Mystery orcas with bulbous heads wash up dead in unexplained mass stranding

The nine Type D orcas were discovered in Chile on a beach, and one of the females was confirmed to be a healthy adult with no evidence of human participation in her demise.

It is the first occurrence of its sort in 67 years and just the second time in recorded history that a bizarre and unusual bunch of orcas has become stranded on a beach in Chile.

The "Type D" sub-group of orcas, which is a unique type of orcas endemic to the Southern Hemisphere, includes orcas (Orcinus orca). Some researchers contend that Type D orcas may potentially be an entirely distinct species since they differ so greatly from other orcas.

Robert Pitman, a marine biologist at Oregon State University, told Live Science, "I think there's a good possibility here that this Type D killer whale could be one of the largest undescribed species left on the planet."

At least nine distinct subgroups, or "types," of orcas exist around the world. However, Type D orcas, which have rounder "melon" heads and smaller white patches by their eyes, are among the most distinctive.

The first Type D orcas were discovered by scientists in 1955 when a group of oddly shaped killer whales washed ashore on a New Zealand beach. But it wasn't until the early 2000s that researchers discovered whales that matched the peculiar face features and body forms of the 1955 New Zealand orcas in images from all throughout the southern oceans that the creatures were recognized as a different group of orcas.

Up to the two most recent cases, the sole reported stranding of a Type D orca occurred in 1955 at a beach. Due to her unique tiny eye patch, rounded skull, and curled dorsal fin, a stranded female orca that was found in November of last year was recognized as a Type D orca by researchers in Punta Arenas (near the extreme southern tip of Chile). The scientists moved the animal's carcass to a museum after taking measurements and images of it.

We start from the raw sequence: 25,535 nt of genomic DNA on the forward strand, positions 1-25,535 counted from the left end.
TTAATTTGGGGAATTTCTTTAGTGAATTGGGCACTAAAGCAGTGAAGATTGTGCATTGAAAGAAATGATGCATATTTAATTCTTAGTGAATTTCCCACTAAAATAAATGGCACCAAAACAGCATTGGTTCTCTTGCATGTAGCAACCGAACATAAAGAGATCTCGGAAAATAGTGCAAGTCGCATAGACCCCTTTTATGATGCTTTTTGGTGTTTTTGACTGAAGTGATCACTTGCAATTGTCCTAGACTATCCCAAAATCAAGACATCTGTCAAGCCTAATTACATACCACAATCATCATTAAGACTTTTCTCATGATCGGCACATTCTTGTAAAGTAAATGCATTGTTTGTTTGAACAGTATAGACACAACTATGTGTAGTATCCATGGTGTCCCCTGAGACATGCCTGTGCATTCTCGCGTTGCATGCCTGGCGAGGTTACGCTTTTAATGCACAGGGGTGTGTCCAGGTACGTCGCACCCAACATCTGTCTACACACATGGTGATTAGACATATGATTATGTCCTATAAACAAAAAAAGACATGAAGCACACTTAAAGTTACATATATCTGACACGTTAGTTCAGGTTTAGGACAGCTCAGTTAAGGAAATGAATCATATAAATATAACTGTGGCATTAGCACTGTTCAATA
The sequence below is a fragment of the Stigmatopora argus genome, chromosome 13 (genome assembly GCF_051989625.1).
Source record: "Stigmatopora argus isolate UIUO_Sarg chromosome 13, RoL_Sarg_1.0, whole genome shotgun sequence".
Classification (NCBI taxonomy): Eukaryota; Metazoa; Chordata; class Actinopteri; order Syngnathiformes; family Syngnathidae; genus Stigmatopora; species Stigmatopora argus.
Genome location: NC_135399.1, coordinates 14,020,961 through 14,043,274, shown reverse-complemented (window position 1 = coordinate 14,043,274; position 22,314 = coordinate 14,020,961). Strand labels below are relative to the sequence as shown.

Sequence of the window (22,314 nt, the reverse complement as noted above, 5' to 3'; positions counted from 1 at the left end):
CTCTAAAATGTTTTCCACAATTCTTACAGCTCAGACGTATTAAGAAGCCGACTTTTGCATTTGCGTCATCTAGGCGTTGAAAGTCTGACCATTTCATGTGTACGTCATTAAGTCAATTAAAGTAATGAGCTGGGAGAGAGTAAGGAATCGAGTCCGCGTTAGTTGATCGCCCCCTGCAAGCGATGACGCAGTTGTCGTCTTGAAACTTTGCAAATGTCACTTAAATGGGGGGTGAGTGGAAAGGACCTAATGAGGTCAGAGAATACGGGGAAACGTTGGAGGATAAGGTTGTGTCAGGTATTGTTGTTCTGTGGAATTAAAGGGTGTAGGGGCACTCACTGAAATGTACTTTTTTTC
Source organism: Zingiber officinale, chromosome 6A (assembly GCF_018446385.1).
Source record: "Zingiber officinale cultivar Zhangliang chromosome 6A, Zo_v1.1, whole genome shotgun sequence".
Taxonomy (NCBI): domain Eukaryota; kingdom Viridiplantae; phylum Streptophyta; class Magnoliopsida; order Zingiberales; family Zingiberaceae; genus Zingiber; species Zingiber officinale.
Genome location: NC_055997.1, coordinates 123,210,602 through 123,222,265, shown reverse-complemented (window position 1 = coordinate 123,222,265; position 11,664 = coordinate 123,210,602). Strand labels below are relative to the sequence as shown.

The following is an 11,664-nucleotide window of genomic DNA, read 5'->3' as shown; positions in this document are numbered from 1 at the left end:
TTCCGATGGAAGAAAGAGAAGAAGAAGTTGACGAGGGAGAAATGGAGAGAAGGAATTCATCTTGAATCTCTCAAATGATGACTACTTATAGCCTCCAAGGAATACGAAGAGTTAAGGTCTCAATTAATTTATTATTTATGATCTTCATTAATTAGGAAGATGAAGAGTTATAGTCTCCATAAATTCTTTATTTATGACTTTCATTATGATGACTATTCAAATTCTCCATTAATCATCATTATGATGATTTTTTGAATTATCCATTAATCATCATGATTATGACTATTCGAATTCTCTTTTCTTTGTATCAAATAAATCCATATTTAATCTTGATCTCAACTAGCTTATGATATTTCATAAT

Eight stranded orcas were discovered later that month, roughly four kilometers (2.5 miles) distant. Despite being much more decrepit, the experts think these animals also belonged to the Type D of orcas. The findings of the study were released by the researchers on June 8 in the journal Polar Biology.

The nine orcas' deaths and beaching remain unknown to the biologists. Although the causes are not well known, whales may become stranded for a number of reasons, such as disease or human use of underwater sonar. The team's examination of the lone female orca revealed that it was an adult in good health. No indications of human participation, such as entanglement or a collision with a boat, were present. The animal was free of parasites, and the heart and all abdominal organs looked to be in good condition. The necropsies on the other eight, more severely decomposed orcas were only measurements.

Pitman asserted that Type D orca strandings are probably uncommon for a good reason. The only significant landmasses in that region of the ocean for orcas to beach on are New Zealand, Tasmania, and the southernmost tip of South America. Type D orcas exclusively inhabit the region between 40 and 60 degrees south.

The new article was examined by Pitman before it was published, and he provided feedback to Live Science through email. "I have to admit, I never thought I would hear about another stranding of Type D killer whales in my lifetime," Pitman said.

As far north as Greenland and as far south as Antarctica, different species of orcas may be found. Although the ranges of several of these kinds overlap, they don't seem to interbreed or even necessarily interact with one another.

Similar to Type D orcas, researchers have hypothesized that additional populations may differ from one another to the point where they may be considered distinct species or subspecies.

Pitman and colleagues conducted some of the earliest genetic studies on Type D orcas and discovered that the population is likely quite tiny and highly inbred.

However, Pitman stated that in order to fully understand Type D orca biology, further biopsies and tissue samples would likely be needed in order to shed light on the puzzle of how these mysterious sea creatures are linked to other orcas.